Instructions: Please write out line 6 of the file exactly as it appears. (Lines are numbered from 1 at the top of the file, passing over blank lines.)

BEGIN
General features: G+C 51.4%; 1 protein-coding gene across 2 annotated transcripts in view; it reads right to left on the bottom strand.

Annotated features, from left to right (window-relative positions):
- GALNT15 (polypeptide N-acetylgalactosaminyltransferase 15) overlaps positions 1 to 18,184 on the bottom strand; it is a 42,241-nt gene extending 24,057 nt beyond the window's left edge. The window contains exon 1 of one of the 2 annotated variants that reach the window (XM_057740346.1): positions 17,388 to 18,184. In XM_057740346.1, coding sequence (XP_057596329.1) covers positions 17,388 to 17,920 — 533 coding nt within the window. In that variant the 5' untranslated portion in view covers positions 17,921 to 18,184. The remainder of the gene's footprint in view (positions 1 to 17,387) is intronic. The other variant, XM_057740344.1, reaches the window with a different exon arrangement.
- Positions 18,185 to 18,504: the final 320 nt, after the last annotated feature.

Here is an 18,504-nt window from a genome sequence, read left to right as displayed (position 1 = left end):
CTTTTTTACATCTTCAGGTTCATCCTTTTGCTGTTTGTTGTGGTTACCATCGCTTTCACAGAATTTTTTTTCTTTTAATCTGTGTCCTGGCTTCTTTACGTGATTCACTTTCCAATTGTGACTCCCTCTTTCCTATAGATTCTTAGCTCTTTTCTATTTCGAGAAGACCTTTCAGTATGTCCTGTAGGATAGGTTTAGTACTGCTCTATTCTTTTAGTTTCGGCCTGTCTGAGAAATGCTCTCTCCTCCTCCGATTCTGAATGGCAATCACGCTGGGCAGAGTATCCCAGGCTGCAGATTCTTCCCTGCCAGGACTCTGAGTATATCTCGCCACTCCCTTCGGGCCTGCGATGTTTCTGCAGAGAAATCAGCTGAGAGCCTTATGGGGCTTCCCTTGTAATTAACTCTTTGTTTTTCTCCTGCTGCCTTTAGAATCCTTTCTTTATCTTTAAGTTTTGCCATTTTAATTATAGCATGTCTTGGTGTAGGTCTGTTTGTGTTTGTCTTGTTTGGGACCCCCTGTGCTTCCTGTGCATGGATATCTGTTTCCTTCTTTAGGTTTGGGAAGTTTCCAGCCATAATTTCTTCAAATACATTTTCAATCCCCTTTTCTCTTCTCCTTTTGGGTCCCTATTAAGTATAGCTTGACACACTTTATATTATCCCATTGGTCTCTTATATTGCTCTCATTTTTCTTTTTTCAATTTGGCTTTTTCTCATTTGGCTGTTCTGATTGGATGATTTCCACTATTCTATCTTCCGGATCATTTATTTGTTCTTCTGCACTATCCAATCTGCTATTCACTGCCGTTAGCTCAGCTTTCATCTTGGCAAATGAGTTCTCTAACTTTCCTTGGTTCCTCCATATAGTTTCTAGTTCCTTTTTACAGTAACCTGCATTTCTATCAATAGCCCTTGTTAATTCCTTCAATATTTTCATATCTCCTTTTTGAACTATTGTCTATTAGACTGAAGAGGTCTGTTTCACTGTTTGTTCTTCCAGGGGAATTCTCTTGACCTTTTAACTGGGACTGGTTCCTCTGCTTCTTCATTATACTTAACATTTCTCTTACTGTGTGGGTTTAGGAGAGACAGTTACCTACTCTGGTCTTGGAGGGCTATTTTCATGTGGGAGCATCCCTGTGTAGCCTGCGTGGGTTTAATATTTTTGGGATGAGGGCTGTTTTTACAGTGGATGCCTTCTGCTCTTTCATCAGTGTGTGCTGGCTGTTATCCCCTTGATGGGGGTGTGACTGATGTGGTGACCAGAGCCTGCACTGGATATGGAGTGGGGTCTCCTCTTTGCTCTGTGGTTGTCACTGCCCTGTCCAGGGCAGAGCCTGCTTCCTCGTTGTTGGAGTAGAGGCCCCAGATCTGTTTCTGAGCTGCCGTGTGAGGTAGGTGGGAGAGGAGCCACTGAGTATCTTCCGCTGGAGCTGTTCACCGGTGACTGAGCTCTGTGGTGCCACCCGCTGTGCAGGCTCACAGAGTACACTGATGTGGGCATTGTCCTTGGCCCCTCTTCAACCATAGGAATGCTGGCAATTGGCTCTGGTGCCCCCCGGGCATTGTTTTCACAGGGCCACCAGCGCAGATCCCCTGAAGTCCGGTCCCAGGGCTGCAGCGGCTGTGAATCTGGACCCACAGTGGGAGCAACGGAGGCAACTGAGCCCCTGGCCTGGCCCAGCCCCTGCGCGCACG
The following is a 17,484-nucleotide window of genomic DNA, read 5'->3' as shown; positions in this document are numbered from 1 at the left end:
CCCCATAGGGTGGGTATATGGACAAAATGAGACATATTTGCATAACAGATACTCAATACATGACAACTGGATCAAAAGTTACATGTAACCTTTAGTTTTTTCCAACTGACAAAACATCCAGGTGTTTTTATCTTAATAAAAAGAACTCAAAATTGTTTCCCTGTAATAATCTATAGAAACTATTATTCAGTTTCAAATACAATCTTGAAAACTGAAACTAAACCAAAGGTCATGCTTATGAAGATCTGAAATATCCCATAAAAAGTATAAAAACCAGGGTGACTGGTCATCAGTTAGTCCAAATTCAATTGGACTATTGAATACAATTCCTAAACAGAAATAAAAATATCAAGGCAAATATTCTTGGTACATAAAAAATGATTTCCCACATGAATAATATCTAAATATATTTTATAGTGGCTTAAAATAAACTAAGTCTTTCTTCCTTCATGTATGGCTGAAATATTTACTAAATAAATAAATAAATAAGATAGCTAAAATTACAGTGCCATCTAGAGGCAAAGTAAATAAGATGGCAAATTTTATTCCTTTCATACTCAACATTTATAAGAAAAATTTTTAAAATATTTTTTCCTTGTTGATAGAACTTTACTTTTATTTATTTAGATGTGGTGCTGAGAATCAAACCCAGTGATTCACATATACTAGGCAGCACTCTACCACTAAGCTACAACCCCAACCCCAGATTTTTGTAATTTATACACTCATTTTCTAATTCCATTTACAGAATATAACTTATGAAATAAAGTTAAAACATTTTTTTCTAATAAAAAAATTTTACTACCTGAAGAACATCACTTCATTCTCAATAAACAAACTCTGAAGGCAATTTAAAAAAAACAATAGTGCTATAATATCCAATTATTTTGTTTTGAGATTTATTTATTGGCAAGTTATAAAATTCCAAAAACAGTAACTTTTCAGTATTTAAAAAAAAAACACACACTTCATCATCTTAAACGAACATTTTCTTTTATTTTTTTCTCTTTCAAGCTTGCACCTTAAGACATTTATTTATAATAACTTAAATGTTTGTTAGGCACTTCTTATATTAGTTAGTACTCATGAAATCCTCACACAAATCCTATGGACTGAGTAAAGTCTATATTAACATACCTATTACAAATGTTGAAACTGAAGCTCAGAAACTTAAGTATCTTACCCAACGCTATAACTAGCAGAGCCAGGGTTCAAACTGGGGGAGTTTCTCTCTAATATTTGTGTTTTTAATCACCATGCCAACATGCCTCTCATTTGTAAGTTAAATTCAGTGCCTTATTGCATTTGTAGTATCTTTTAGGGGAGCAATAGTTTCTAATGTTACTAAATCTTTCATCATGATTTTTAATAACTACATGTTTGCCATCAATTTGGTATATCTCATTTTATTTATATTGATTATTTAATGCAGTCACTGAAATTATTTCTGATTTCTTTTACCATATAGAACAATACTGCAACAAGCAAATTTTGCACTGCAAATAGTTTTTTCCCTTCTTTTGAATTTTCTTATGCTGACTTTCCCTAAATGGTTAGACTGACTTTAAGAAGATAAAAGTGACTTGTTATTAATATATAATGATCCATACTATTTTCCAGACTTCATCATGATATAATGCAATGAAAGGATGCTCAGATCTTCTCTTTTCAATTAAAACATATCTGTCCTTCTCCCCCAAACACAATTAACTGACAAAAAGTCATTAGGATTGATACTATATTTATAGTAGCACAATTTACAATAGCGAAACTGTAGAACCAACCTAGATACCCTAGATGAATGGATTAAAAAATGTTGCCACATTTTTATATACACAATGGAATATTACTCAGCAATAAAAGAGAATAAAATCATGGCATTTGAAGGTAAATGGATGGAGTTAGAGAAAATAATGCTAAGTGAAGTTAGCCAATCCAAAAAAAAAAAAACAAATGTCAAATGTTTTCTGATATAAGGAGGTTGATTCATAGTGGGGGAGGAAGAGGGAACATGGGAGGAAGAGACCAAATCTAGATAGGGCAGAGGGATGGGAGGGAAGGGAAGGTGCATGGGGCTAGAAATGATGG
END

CTTTTTTACATCTTCAGGTTCATCCTTTTGCTGTTTGTTGTGGTTACCATCGCTTTCACAGAATTTTTTTTCTTTTAATCTGTGTCCTGGCTTCTTTACGTGATTCACTTTCCAATTGTGACTCCCTCTTTCCTATAGATTCTTAGCTCTTTTCTATTTCGAGAAGACCTTTCAGTATGTCCTGTAGGATAGGTTTAGTACTGCTCTATTCTTTTAGTTTCGGCCTGTCTGAGAAATGCTCTCTCCTCCTCCGATTCTGAATGGCAATCACGCTGGGCAGAGTATCCCAGGCTGCAGATTCTTCCCTGCCAGGACTCTGAGTATATCTCGCCACTCCCTTCGGGCCTGCGATGTTTCTGCAGAGAAATCAGCTGAGAGCCTTATGGGGCTTCCCTTGTAATTAACTCTTTGTTTTTCTCCTGCTGCCTTTAGAATCCTTTCTTTATCTTTAAGTTTTGCCATTTTAATTATAGCATGTCTTGGTGTAGGTCTGTTTGTGTTTGTCTTGTTTGGGACCCCCTGTGCTTCCTGTGCATGGATATCTGTTTCCTTCTTTAGGTTTGGGAAGTTTCCAGCCATAATTTCTTCAAATACATTTTCAATCCCCTTTTCTCTTCTCCTTTTGGGTCCCTATTAAGTATAGCTTGACACACTTTATATTATCCCATTGGTCTCTTATATTGCTCTCATTTTTCTTTTTTCAATTTGGCTTTTTCTCATTTGGCTGTTCTGATTGGATGATTTCCACTATTCTATCTTCCGGATCATTTATTTGTTCTTCTGCACTATCCAATCTGCTATTCACTGCCGTTAGCTCAGCTTTCATCTTGGCAAATGAGTTCTCTAACTTTCCTTGGTTCCTCCATATAGTTTCTAGTTCCTTTTTACAGTAACCTGCATTTCTATCAATAGCCCTTGTTAATTCCTTCAATATTTTCATATCTCCTTTTTGAACTATTGTCTATTAGACTGAAGAGGTCTGTTTCACTGTTTGTTCTTCCAGGGGAATTCTCTTGACCTTTTAACTGGGACTGGTTCCTCTGCTTCTTCATTATACTTAACATTTCTCTTACTGTGTGGGTTTAGGAGAGACAGTTACCTACTCTGGTCTTGGAGGGCTATTTTCATGTGGGAGCATCCCTGTGTAGCCTGCGTGGGTTTAATATTTTTGGGATGAGGGCTGTTTTTACAGTGGATGCCTTCTGCTCTTTCATCAGTGTGTGCTGGCTGTTATCCCCTTGATGGGGGTGTGACTGATGTGGTGACCAGAGCCTGCACTGGATATGGAGTGGGGTCTCCTCTTTGCTCTGTGGTTGTCACTGCCCTGTCCAGGGCAGAGCCTGCTTCCTCGTTGTTGGAGTAGAGGCCCCAGATCTGTTTCTGAGCTGCCGTGTGAGGTAGGTGGGAGAGGAGCCACTGAGTATCTTCCGCTGGAGCTGTTCACCGGTGACTGAGCTCTGTGGTGCCACCCGCTGTGCAGGCTCACAGAGTACACTGATGTGGGCATTGTCCTTGGCCCCTCTTCAACCATAGGAATGCTGGCAATTGGCTCTGGTGCCCCCCGGGCATTGTTTTCACAGGGCCACCAGCGCAGATCCCCTGAAGTCCGGTCCCAGGGCTGCAGCGGCTGTGAATCTGGACCCACAGTGGGAGCAACGGAGGCAACTGAGCCCCTGGCCTGGCCCAGCCCCTGCGCGCACG